The small business owner who appeared on the BBC show ‘The town that took on the taxman’ has told AccountingWEB that accountants of multinationals “should look at themselves in the mirror and ask, ‘Am I adding value to society or am I simply acquiescing to these big corporations?’”
BBC2 viewers saw Steve Lewis and the other small business owners from the Welsh town of Crickhowell replicating tax strategies used by multinational corporations as part of the campaign’s fair tax protest.
Seeing the tax techniques adopted by large corporations caused Lewis to question the philosophical role of the big corporation accountant, adding: “It’s not the function of the accountants to try and get the tax liability down to zero by looking at the 11,250 lines of tax code.”
The Crickhowell café owner has now set his sights on succeeding Lin Homer as the next HMRC chief executive as he attempts to crack down on multinational tax abuse. Lewis has started a change.org petition to garner support for his campaign to become “the people’s tax man”.
In under a week since the programme aired Lewis has gathered over 125,000 signatures. His plan is clear: “My focus is absolutely now on naming and shaming the biggest abusers and the accountancy tricks they are using to get the consumer to decide what is fair.”
One of Lewis’ suggestions is along similar lines to the catering trade’s five star hygiene rating. He said: “What if you had a tax one that showed five stars and this guy pays reasonable stars. This guy is a tax abuser, zero stars. Let the customer know how much you’ve paid, and then they’ll decide whether they want to come into your shop or not.”
Jolyon Maugham, the tax QC who advised the small business owners, said that the reaction to the programme has been “enormously positive”. He said: “Most people out there won’t have any idea what putting these arrangements in place looks like. What this story does is enable viewers to see that very often these arrangements don’t actually involve any profound change to the nature of the business being done.”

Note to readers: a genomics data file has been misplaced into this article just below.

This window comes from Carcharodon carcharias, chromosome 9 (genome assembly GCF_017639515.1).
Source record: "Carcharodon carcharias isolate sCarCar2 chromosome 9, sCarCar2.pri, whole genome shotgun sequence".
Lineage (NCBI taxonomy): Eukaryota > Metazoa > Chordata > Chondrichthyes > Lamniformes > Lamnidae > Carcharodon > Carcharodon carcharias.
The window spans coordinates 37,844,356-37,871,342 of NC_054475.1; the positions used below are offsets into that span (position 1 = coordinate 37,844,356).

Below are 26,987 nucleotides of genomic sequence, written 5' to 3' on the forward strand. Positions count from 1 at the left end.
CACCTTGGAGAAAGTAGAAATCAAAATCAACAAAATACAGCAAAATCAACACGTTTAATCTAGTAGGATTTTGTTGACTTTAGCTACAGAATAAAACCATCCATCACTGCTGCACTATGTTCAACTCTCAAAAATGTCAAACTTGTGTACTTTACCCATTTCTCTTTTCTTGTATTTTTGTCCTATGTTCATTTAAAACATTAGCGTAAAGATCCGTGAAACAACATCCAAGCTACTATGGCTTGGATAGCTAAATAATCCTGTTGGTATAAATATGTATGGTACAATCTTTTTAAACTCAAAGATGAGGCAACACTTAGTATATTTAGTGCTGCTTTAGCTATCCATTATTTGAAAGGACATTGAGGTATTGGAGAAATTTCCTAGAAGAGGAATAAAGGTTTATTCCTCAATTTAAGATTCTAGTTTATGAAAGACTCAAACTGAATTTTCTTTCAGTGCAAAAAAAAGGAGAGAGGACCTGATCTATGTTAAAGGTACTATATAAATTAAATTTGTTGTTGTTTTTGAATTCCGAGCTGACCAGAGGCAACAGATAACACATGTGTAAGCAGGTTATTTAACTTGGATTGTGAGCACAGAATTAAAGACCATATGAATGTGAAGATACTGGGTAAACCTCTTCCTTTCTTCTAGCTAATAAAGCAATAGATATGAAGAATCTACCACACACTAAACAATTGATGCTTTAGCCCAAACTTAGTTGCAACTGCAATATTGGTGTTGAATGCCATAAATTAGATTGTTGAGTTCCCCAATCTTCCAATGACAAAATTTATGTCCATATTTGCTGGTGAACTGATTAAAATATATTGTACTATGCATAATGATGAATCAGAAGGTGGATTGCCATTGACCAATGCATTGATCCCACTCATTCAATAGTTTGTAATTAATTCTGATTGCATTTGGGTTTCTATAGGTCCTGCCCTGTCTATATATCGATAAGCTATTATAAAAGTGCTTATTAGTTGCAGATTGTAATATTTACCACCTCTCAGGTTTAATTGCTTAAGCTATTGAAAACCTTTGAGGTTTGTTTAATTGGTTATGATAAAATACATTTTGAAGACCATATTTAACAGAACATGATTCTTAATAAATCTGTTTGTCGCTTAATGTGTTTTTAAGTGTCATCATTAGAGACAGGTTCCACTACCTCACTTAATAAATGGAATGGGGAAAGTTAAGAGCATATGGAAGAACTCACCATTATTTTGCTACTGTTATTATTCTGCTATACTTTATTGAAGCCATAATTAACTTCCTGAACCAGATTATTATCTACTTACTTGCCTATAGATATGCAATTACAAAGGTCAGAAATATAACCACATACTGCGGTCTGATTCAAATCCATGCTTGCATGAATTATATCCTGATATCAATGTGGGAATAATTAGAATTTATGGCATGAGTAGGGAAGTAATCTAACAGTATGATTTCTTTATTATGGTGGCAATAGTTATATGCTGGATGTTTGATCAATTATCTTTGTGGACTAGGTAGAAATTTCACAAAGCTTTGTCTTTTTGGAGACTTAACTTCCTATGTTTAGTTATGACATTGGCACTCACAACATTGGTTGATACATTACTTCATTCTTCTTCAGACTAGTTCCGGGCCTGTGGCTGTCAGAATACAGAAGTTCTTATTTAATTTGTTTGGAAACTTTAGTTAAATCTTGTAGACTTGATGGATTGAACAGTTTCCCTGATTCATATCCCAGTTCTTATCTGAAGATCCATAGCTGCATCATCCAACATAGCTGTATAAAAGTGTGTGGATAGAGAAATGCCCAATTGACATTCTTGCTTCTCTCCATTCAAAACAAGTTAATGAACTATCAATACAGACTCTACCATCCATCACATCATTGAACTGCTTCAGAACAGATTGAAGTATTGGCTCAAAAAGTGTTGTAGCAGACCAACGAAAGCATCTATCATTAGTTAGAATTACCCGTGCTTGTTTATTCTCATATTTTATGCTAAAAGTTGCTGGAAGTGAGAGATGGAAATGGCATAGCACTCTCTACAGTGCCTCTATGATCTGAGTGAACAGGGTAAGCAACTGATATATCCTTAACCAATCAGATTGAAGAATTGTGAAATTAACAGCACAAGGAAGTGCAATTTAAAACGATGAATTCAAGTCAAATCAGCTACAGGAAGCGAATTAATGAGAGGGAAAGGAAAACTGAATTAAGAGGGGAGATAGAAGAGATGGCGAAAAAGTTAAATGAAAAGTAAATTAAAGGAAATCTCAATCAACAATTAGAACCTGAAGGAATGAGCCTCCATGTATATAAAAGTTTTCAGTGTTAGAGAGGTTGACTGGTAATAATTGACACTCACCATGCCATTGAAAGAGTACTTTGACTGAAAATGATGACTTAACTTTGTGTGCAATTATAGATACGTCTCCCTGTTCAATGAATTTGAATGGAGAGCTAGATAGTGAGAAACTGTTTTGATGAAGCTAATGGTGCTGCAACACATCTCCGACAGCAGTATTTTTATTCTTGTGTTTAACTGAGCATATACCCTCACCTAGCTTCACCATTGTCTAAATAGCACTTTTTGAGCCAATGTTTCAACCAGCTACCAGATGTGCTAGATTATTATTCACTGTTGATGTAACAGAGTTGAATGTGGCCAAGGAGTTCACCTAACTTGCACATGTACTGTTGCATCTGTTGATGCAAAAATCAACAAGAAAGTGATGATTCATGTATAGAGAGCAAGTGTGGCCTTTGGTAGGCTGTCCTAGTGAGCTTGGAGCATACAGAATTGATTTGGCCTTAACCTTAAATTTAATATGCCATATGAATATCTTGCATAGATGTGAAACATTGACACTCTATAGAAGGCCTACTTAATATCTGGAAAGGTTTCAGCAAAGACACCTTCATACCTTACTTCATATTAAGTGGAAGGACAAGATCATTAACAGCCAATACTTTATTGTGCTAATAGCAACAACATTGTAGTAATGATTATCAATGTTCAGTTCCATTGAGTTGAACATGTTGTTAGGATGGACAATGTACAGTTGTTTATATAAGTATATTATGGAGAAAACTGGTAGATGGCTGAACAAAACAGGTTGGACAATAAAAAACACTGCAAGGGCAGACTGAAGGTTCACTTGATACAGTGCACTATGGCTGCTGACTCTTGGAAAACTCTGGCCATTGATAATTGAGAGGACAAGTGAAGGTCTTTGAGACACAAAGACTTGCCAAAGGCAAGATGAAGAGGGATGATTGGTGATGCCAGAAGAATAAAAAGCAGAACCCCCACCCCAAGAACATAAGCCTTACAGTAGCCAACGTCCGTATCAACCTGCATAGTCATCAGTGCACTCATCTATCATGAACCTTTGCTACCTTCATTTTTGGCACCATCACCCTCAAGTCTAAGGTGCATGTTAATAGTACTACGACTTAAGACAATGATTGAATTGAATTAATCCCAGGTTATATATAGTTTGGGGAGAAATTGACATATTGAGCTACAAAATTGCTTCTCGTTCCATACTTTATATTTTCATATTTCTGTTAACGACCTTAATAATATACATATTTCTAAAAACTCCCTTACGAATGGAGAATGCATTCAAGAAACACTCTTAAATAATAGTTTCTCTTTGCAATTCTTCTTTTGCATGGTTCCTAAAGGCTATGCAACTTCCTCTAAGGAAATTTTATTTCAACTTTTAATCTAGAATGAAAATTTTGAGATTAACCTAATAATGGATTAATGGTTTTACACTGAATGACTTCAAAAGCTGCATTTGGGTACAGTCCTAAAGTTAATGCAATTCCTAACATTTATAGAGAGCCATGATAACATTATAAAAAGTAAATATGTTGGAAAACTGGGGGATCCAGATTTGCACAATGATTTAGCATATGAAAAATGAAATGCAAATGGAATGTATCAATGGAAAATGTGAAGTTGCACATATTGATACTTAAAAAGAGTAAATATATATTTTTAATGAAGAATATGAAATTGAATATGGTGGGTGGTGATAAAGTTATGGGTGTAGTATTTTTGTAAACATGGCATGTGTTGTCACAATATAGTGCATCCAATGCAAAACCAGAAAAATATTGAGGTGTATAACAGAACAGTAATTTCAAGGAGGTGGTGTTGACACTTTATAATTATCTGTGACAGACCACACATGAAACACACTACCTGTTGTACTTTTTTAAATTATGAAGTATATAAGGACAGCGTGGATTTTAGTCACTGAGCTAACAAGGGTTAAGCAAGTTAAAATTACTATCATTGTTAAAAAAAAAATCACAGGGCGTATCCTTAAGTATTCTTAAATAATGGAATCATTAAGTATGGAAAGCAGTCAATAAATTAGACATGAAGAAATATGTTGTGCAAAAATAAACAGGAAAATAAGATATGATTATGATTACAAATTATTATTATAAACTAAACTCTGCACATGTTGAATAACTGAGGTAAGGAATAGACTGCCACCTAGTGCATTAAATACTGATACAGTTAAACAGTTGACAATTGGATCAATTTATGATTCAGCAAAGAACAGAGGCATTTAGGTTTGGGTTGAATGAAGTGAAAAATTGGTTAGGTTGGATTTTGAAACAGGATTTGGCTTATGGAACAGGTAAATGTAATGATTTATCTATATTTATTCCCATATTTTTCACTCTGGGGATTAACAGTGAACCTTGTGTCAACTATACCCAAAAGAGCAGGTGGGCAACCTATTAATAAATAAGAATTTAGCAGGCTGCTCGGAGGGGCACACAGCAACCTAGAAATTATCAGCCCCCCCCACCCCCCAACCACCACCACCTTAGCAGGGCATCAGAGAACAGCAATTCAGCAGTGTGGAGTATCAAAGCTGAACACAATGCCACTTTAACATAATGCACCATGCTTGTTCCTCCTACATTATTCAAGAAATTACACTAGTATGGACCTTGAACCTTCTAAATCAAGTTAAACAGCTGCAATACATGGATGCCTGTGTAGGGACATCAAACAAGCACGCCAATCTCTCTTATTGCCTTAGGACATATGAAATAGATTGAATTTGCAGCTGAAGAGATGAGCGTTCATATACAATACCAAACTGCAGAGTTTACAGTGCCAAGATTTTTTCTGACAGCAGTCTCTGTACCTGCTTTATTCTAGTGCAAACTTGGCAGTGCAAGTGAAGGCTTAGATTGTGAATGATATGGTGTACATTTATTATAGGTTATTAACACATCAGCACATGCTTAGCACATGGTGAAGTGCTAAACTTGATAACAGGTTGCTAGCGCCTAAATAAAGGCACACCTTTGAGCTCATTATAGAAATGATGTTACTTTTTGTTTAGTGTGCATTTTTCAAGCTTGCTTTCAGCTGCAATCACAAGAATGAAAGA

However, not everyone has been supportive of the fair tax campaign. Lewis has come against resistance from Lord Crickhowell. Lewis told AccountingWEB how the Tory peer came into Lewis’ restaurant and told him: “Whatever I did, I shouldn’t go after Osborne because he is a wonderful chap, who’s doing all he could about the tax regime.”
Paula Tallon, Gabelle’s managing partner, criticised the BBC2 programme’s “over simplified” representation of tax. “They look at a company turnover, and say ‘their tax is x% of their turnover’. This is misleading because tax is on profit,” she explained.
Tallon also said the tax avoidance strategy presented in the programme was “quite misleading as to what organisations are doing.
“The rules in the UK allow the large corporates to put these structures in place”, she said. “A lot of the differences are that the individuals would take the money out as loans and dividends – so they were bringing the money back into the UK.
“My concern is that to someone who knows very little about tax, it made it look like there were all these things people could do and they weren’t talking advantage of them, and they ought to. But what they proposed could fall foul with anti-avoidance”.
Lewis also initially shared this concern. “I believe in tax, I believe in paying my way.” he said. He pushed the BBC producers to change the name of the programme, which was originally called ‘The Town that went offshore’. “I am getting really uncomfortable with the notion that we are stating as a fact that the town can go offshore,”
Lewis recounted his conversation with the BBC. “I knew from the offset, you can’t take a town offshore. It is nonsense.”
But the main message Tallon got from the programme was to “support your local businesses”.
Commenting on the programme, an HMRC spokesperson said: "HMRC enforces the tax rules fairly across the board, irrespective of the size or structure of the business. The government is clear that big business must pay its fair share of tax, so new legislation has been introduced to prevent multinationals from diverting their UK profits from the UK tax system, and additional funding has been invested in HMRC to tackle abuse by multinationals.
“The UK has also played a leading role in a recent review by the OECD of how the international framework for taxing multinationals needs to be improved.
"We fairly and dispassionately enforce the law and as Jim Harra makes clear in the programme, if we receive a plan we will look at it in that light".